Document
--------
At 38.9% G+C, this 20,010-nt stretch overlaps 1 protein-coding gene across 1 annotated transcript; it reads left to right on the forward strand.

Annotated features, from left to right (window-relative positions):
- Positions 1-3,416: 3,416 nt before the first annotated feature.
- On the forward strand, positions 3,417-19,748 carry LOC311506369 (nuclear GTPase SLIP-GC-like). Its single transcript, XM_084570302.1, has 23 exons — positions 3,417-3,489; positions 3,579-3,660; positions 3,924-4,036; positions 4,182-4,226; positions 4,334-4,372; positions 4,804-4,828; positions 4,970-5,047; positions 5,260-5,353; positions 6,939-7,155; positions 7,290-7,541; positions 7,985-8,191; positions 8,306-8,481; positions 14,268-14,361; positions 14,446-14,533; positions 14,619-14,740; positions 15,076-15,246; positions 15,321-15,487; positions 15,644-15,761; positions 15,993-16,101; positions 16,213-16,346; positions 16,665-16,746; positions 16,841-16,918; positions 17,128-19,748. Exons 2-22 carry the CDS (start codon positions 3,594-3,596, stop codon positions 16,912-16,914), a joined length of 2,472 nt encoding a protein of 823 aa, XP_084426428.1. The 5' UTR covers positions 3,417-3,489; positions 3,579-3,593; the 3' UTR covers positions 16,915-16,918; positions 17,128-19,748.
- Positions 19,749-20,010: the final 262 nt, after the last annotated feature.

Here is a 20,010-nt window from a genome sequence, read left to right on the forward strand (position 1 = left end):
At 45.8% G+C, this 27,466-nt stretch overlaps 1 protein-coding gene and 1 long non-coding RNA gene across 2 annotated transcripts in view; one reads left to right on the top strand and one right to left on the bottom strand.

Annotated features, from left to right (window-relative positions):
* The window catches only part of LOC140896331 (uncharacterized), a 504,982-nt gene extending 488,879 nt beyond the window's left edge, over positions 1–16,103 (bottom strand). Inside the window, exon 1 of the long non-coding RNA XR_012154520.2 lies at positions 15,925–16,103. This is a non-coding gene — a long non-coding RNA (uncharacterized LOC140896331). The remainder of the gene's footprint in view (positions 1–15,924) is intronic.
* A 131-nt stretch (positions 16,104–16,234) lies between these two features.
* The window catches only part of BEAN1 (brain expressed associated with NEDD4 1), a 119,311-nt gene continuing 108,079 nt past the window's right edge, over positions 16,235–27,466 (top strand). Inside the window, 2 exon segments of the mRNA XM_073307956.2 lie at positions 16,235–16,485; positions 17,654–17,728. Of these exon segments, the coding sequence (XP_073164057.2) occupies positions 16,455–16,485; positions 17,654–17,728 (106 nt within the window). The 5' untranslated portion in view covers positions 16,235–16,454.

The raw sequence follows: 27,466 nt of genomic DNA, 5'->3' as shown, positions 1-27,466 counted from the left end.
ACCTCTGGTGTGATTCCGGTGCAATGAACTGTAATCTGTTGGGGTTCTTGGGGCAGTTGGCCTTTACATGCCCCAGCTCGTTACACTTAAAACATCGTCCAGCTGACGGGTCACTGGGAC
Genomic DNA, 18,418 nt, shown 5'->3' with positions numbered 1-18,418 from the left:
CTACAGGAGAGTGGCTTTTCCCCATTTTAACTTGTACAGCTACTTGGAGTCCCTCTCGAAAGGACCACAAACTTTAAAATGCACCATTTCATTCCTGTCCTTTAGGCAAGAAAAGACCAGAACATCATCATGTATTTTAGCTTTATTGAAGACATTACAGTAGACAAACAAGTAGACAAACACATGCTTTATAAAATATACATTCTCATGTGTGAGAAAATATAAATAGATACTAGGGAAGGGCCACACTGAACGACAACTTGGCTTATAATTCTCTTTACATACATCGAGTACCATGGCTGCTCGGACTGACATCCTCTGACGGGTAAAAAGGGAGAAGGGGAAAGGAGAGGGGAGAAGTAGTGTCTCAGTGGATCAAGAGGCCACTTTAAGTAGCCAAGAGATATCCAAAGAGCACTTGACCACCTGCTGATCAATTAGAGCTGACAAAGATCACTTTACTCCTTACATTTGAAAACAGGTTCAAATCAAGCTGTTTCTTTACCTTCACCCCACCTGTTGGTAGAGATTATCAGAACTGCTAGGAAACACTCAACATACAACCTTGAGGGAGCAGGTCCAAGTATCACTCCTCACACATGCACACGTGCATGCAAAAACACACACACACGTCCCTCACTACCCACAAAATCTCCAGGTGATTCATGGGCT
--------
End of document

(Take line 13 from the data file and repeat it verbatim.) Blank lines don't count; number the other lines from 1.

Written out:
ACCTCTGGTGTGATTCCGGTGCAATGAACTGTAATCTGTTGGGGTTCTTGGGGCAGTTGGCCTTTACATGCCCCAGCTCGTTACACTTAAAACATCGTCCAGCTGACGGGTCACTGGGAC